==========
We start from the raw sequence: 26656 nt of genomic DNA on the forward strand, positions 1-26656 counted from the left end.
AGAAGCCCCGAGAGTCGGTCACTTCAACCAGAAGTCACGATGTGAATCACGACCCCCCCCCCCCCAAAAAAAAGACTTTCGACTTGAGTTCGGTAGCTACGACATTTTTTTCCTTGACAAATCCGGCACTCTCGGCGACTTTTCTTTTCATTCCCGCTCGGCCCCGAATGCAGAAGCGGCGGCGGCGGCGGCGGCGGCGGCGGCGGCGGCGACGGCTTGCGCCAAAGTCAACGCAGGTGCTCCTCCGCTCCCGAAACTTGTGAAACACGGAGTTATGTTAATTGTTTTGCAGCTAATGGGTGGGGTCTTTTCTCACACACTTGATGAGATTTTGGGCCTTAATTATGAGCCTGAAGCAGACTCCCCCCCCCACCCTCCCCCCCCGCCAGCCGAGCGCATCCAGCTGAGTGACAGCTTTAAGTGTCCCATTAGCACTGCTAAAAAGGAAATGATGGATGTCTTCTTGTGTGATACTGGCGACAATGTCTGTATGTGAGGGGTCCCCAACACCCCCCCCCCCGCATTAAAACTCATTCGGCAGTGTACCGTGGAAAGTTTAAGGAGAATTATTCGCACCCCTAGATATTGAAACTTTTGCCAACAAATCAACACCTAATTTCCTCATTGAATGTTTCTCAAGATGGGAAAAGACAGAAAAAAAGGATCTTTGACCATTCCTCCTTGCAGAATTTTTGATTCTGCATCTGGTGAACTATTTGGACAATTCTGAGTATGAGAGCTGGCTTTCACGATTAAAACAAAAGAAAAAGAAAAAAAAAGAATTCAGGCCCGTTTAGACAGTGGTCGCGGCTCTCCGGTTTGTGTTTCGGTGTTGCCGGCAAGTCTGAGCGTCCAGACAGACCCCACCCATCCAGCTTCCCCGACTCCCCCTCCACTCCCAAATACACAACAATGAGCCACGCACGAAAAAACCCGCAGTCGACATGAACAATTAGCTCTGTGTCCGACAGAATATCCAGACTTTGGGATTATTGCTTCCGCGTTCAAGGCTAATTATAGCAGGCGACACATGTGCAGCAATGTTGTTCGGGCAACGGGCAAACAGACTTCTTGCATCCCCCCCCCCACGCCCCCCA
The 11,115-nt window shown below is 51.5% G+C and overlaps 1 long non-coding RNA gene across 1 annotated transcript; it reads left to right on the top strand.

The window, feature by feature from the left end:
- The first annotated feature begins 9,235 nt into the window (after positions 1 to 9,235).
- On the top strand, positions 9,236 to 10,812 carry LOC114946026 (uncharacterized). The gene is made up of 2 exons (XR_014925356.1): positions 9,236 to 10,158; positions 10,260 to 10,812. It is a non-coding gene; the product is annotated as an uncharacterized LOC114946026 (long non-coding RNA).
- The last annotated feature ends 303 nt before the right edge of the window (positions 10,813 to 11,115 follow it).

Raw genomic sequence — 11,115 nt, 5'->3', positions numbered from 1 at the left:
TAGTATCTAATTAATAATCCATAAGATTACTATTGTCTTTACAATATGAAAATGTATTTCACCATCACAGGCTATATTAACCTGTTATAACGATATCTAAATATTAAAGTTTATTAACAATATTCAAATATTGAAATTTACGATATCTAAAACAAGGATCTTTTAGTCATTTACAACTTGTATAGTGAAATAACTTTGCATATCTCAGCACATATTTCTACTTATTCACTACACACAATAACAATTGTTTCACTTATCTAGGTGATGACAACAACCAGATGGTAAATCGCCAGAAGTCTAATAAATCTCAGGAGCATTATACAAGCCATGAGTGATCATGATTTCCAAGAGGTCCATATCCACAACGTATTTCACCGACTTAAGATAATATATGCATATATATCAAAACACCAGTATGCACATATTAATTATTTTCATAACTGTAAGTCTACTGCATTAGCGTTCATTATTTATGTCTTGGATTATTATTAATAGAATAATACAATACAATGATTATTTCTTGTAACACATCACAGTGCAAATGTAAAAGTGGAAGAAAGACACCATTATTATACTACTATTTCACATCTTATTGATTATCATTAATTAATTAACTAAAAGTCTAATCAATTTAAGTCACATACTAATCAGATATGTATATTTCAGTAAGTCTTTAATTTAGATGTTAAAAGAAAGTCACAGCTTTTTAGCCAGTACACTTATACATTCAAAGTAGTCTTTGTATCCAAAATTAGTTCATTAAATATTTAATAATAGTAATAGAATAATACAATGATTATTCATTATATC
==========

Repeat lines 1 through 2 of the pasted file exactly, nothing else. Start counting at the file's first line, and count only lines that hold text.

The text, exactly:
We start from the raw sequence: 26656 nt of genomic DNA on the forward strand, positions 1-26656 counted from the left end.
AGAAGCCCCGAGAGTCGGTCACTTCAACCAGAAGTCACGATGTGAATCACGACCCCCCCCCCCCCAAAAAAAAGACTTTCGACTTGAGTTCGGTAGCTACGACATTTTTTTCCTTGACAAATCCGGCACTCTCGGCGACTTTTCTTTTCATTCCCGCTCGGCCCCGAATGCAGAAGCGGCGGCGGCGGCGGCGGCGGCGGCGGCGGCGGCGACGGCTTGCGCCAAAGTCAACGCAGGTGCTCCTCCGCTCCCGAAACTTGTGAAACACGGAGTTATGTTAATTGTTTTGCAGCTAATGGGTGGGGTCTTTTCTCACACACTTGATGAGATTTTGGGCCTTAATTATGAGCCTGAAGCAGACTCCCCCCCCCACCCTCCCCCCCCGCCAGCCGAGCGCATCCAGCTGAGTGACAGCTTTAAGTGTCCCATTAGCACTGCTAAAAAGGAAATGATGGATGTCTTCTTGTGTGATACTGGCGACAATGTCTGTATGTGAGGGGTCCCCAACACCCCCCCCCCCGCATTAAAACTCATTCGGCAGTGTACCGTGGAAAGTTTAAGGAGAATTATTCGCACCCCTAGATATTGAAACTTTTGCCAACAAATCAACACCTAATTTCCTCATTGAATGTTTCTCAAGATGGGAAAAGACAGAAAAAAAGGATCTTTGACCATTCCTCCTTGCAGAATTTTTGATTCTGCATCTGGTGAACTATTTGGACAATTCTGAGTATGAGAGCTGGCTTTCACGATTAAAACAAAAGAAAAAGAAAAAAAAAGAATTCAGGCCCGTTTAGACAGTGGTCGCGGCTCTCCGGTTTGTGTTTCGGTGTTGCCGGCAAGTCTGAGCGTCCAGACAGACCCCACCCATCCAGCTTCCCCGACTCCCCCTCCACTCCCAAATACACAACAATGAGCCACGCACGAAAAAACCCGCAGTCGACATGAACAATTAGCTCTGTGTCCGACAGAATATCCAGACTTTGGGATTATTGCTTCCGCGTTCAAGGCTAATTATAGCAGGCGACACATGTGCAGCAATGTTGTTCGGGCAACGGGCAAACAGACTTCTTGCATCCCCCCCCCCACGCCCCCCA